1892 Jockey Club Cup BUCCANEER owned by Lord Rosslyn walked-over
1903 Great Tom Plate at Lincoln LITTLETON 7/1 owned by Mr W Low, trained by S G Pickering and ridden by Otto Madden
1903 Derby Gold Cup LITTLETON 10/1 owned by Mr W Low, trained by S G Pickering and ridden by McIntyre
1903 Final Plate at Manchester LITTLETON 8/11 fav owned by Mr W Low, trained by S G Pickering and ridden by Otto Madden
1905 Chester Cup IMARI 100/8 owned by Mr W Low, trained by S G Pickering and ridden by W Saxby
1908 Brighton Cup LAGOS 5/2 owned by Major J Edwards, trained by S G Pickering and ridden by W Saxby
1908 Lewes Handicap LAGOS 5/2 owned by Major J Edwards, trained by S G Pickering and ridden by W Saxby
1909 Acorn Stakes at Epsom YELLOW SLAVE 4/1 owned by Paul Nelke, trained by S G Pickering and ridden by W Saxby
1909 Goodwood Plate LAGOS 6/1 owned by Paul Nelke, trained by S G Pickering and ridden by W Higgs
1910 Alexandra Plate at Ascot LAGOS 5/1 owned by Paul Nelke, trained by S G Pickering and ridden by Bernard Dillon
1910 Jockey Club Cup LAGOS 5/1 owned by Paul Nelke, trained by S G Pickering and ridden by Danny Maher
1910 Great Metropolitan Handicap LAGOS 100/7 owned by Paul Nelke, trained by S G Pickering and ridden by Bernard Dillon
1912 Stewards Cup GOLDEN ROD 20/1 owned by Paul Nelke, trained by S G Pickering and ridden by Danny Maher
1913 Chester Vase CYLBA 8/1 owned by Lord Cadogan, trained by S G Pickering and ridden by Danny Maher
1913 Liverpool Autumn Cup CHINA COCK 20/1 owned by Paul Nelke, trained by S G Pickering and ridden by Morny Wing
1914 Lincoln Handicap OUTRAM 25/1 owned by Paul Nelke, trained by S G Pickering and ridden by R Stokes
1914 Liverpool Spring Cup CHINA COCK 8/1 owned by Paul Nelke, trained by S G Pickering and ridden by Morny Wing
1914 Liverpool Cup CHINA COCK owned by Paul Nelke, trained by S G Pickering and ridden by Steve Donoghue
1915 Liverpool Spring Cup CHINA COCK 7/2 owned by Paul Nelke, trained by S G Pickering and ridden by Morny Wing
1920 Derbyshire 3-year-old Plate ABBOT'S TRACE 4/1 owned by Lord Dewar, trained by S G Pickering and ridden by Steve Donoghue
1920 Newmarket St Leger ABBOT'S TRACE 4/1 owned by Lord Dewar, trained by S G Pickering and ridden by Steve Donoghue
1920 Stockton St Leger ABBOT'S TRACE owned by Lord Dewar, trained by S G Pickering and ridden by Steve Donoghue
1921 Liverpool Cup ABBOT'S TRACE 5/1 owned by Lord Dewar, trained by S G Pickering and ridden by Henri Jelliss
1925 Royal Hunt Cup COCKPIT 20/1 owned by Paul Nelke, trained by S G Pickering and ridden by Orme
1925 Stewards Cup DEFIANCE 20/1 owned by Paul Nelke, trained by S G Pickering and ridden by Dick Perryman

newmarket 1918e.JPG (26765 bytes) Newmarket 1940.JPG (18535 bytes) newmarket 1948e.JPG (10601 bytes)

Herbert Goody, Second Head Lad
Herbert Goody was at Kentford House Stables from the age of 12 and could have joined as early as 1908 as a stableboy. He then helped the War effort in 1914, aged 18, and would have left the Army Veterinary Corp in 1919 and returned to Kentford House, living in Prospect Villa, which was a splendid place in those days and might well have housed a number of stablehands. The demob certificate shown below indicates that Herbert moved from London back to Newmarket in 1919. At that time Herbert would have been employed by Samuel Pickering, eventually reaching the position of Second Head Lad. In 1922 he clearly wanted to seek out employment in London, although what form that employment took is uncertain, but Douglas Pickering wrote him a reference and kindly stated that he had been in his employment for 14 years (i.e. from 1908 to 1922). As soon as he moved to London he got married and, by then Samuel Pickering's son, Douglas, had taken over the running of the stable, especially as Samuel was suffering from poor health. Douglas wrote to Herbert to thank him for his sterling work, to congratulate him on his marriage and to wish him well in the world of work outside of racing.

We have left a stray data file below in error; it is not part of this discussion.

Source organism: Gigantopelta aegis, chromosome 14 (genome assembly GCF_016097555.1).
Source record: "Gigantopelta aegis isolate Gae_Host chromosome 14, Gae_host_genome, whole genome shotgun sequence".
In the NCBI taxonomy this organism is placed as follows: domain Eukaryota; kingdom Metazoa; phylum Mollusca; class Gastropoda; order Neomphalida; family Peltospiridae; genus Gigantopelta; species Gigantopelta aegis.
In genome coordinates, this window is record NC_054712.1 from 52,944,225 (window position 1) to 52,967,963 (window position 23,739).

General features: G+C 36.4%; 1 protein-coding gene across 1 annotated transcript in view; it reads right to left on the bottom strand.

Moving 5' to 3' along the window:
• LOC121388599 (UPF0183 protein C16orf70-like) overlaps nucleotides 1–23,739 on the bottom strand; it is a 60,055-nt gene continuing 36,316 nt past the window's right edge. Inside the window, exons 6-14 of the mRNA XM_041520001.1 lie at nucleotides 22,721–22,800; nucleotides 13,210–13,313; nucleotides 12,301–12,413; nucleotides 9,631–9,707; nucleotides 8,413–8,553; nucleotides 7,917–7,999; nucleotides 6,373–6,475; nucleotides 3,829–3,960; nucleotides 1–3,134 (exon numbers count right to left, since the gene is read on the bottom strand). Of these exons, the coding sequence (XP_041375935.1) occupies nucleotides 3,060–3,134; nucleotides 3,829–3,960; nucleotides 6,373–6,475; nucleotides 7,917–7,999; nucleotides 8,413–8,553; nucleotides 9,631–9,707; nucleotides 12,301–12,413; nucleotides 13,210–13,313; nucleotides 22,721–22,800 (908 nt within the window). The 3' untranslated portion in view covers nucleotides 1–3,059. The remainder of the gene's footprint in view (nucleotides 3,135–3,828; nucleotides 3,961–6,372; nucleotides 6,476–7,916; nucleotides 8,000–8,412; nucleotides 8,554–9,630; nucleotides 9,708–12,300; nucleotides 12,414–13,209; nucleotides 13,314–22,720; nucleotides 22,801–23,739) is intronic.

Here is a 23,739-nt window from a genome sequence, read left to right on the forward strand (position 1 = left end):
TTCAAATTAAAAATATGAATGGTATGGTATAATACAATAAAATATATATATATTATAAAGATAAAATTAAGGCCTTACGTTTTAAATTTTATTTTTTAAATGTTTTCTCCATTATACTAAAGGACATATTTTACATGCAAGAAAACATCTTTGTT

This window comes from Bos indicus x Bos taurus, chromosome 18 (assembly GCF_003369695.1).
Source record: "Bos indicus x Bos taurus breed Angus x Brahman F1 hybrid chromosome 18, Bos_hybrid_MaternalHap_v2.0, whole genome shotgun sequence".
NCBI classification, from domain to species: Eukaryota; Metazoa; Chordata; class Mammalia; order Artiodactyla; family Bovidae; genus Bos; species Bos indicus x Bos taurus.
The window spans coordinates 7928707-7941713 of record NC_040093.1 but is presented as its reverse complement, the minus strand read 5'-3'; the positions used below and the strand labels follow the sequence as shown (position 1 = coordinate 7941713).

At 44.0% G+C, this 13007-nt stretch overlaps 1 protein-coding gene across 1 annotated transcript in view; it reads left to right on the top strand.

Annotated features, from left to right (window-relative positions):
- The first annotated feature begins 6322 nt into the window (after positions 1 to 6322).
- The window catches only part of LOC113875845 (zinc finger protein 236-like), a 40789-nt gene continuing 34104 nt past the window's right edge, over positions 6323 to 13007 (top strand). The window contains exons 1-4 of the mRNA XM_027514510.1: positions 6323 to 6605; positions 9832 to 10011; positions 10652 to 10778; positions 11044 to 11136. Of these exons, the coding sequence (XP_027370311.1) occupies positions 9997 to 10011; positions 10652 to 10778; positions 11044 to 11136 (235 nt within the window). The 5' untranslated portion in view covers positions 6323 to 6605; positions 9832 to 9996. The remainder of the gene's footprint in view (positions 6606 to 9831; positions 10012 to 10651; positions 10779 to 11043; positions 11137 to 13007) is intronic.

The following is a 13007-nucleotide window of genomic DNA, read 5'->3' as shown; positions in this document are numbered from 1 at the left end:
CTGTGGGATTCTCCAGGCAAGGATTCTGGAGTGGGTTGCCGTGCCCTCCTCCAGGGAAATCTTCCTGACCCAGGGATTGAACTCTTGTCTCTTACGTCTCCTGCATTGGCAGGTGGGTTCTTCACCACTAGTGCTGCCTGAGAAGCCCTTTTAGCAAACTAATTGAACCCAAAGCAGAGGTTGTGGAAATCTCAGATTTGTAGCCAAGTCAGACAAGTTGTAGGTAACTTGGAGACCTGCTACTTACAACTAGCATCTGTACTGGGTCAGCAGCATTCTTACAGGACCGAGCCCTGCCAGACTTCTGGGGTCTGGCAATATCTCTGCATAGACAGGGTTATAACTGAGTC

VELOCITY, a bay horse by Speed out of Ballast, was one of Sam Pickering's most successful horses before moving to P Peebles
1905 Cambridgeshire VELOCITY (7/2) owned by Mrs H V Jackson, trained by S G Pickering and ridden by A Templeman
1906 Doncaster Cup VELOCITY (7/4 fav) owned by Mrs H V Jackson, trained by P Peebles and ridden by Danny Maher
1907 Doncaster Cup VELOCITY (7/1) owned by Mrs H V Jackson, trained by P Peebles and ridden by Herbert Jones
1907 City & Suburban VELOCITY 6/1 owned by Mrs H V Jackson, trained by P Peebles and ridden by Herbert Jones

If anyone can provide further details of Hebert Goody and his time at Kentford House Stables then please email me.

1922-1932 Douglas Pickering
In the 5 year period leading up to the death of his father Sam in June 1927, Douglas took over the training at Kentford House, especially as his father suffered from poor health in this period. Douglas trained for Lord Ellesmere, Lord Lonsdale and Lord Dewar. In July 1932 Douglas announced that he would cease training, although he had no plans to relinquish his licence. The house reverted to his main residence.

Top 5 Kentford House horses of all time
CHINA COCK (1913-15 Liverpool Cup)
ABBOT'S TRACE (1920 Newmarket St Leger, Stockton St Leger, 1921 Liverpool Cup)
BUCCANEER (1899 Ascot Gold Cup, City & Suburban)
LAGOS (1910 Alexandra Plate, Jockey Club Cup, Great Metropolitan Handicap)
COCKPIT (1925 Royal Hunt Cup)
© John Slusar 2020

ISBN 978-0-9957632-0-3

652 pages

774 former courses

ISBN 978-0-9957632-1-0

352 pages

400 former courses

ISBN 978-0-9957632-2-7

180 pages

140 former courses

ISBN 978-0-9957632-3-4

264 pages

235 former courses